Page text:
I took a second photo on Monday afternoon.  The grass in the fens along the front of the dam is doing well with the little sunshine it is getting, and the lodge is barely visible as a bright spot right at left center of this photo - there are some rather large branches piled on it.

This is my first post of the year - that is the longest I've gone without a post since I started the blog in 2007.  I picked up a lot of extracurricular activities this winter; they will give me plenty to write about, but I won't be able to post as often.  I'll set a goal of trying to be sure and make 100 posts during 2015 - I love the writing discipline and exercise of this blog, and I hope my readers will stay with me.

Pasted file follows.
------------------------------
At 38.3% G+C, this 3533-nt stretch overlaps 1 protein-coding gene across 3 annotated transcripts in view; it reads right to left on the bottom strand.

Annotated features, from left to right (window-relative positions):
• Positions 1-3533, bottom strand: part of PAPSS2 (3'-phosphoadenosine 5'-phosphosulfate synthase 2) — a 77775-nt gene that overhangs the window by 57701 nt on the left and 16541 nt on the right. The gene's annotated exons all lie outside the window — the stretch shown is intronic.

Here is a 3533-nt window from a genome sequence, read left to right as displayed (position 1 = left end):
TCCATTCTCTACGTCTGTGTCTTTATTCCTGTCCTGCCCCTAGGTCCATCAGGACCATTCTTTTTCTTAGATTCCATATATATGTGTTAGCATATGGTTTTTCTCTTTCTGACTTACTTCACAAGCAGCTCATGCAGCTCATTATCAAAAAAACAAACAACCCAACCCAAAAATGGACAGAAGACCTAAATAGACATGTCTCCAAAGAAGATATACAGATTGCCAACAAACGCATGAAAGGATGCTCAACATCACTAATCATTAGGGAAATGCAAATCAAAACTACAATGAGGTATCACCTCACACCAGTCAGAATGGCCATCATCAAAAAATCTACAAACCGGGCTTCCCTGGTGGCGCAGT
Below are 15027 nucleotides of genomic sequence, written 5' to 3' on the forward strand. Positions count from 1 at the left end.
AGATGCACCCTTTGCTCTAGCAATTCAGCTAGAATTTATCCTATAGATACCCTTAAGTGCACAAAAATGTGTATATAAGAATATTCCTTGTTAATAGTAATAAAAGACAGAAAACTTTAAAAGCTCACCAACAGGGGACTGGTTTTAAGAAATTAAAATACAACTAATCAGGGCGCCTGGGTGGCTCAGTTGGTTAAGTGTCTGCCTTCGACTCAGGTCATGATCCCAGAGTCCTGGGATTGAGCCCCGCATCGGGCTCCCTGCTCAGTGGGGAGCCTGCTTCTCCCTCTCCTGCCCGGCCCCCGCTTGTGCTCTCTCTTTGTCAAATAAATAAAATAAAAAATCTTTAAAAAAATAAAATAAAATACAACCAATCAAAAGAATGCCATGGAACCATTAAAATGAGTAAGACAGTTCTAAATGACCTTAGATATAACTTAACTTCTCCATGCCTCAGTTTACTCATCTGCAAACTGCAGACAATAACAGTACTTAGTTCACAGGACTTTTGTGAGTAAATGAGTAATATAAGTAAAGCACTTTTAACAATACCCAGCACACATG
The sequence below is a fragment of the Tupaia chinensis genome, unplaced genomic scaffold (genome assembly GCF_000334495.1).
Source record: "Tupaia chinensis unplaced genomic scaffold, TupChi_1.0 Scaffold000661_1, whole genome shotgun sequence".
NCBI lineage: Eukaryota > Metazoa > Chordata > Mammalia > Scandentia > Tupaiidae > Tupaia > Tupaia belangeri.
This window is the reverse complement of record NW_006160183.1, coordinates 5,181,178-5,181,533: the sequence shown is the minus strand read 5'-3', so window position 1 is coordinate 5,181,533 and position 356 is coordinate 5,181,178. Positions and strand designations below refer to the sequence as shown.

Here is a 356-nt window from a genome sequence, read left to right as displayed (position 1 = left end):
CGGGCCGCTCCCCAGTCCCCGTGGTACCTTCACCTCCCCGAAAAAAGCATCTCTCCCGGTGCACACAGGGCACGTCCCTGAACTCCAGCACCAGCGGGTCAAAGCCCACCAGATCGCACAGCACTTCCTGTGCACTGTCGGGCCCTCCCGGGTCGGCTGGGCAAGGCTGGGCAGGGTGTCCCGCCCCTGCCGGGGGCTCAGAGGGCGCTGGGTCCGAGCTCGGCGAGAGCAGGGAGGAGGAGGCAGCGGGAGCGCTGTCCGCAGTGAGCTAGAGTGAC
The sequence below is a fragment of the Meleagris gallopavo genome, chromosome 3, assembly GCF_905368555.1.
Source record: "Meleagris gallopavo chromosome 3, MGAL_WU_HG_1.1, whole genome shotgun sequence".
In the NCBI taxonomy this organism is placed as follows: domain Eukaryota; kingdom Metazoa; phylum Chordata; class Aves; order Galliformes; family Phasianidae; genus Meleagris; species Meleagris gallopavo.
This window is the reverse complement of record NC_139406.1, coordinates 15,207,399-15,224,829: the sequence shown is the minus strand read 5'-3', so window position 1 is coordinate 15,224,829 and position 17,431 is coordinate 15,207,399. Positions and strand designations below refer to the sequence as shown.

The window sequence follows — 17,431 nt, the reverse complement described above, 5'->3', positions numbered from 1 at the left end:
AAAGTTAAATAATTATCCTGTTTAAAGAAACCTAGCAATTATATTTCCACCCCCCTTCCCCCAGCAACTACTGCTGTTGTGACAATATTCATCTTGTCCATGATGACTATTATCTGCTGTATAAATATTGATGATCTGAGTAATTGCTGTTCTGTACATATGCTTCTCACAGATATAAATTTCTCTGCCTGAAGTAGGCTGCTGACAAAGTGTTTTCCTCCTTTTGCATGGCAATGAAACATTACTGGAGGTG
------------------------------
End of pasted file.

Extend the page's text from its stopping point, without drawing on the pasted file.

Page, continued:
Happy 2015!

Wednesday, December 31, 2014

Recapping 2014: Those Brewing Adventures

Brewing a batch of Black Widow IPA with fresh hops.
When I started this little recap series, I mentioned how the topics in my blog posts have evolved since I started Hawksbill Cabin in 2007 – from the projects renovating the place in the early days, to getting to know SNP through a series of hikes and research, up to now, when my posts are dominated by brewing and other beer related subjects.  This morning I did a quick scan of the posts in 2014, and there was not a month that went by when I didn’t write something on the topic, so I guess it is fitting to close out the year with one more post about brewing.

A glass of the finished product.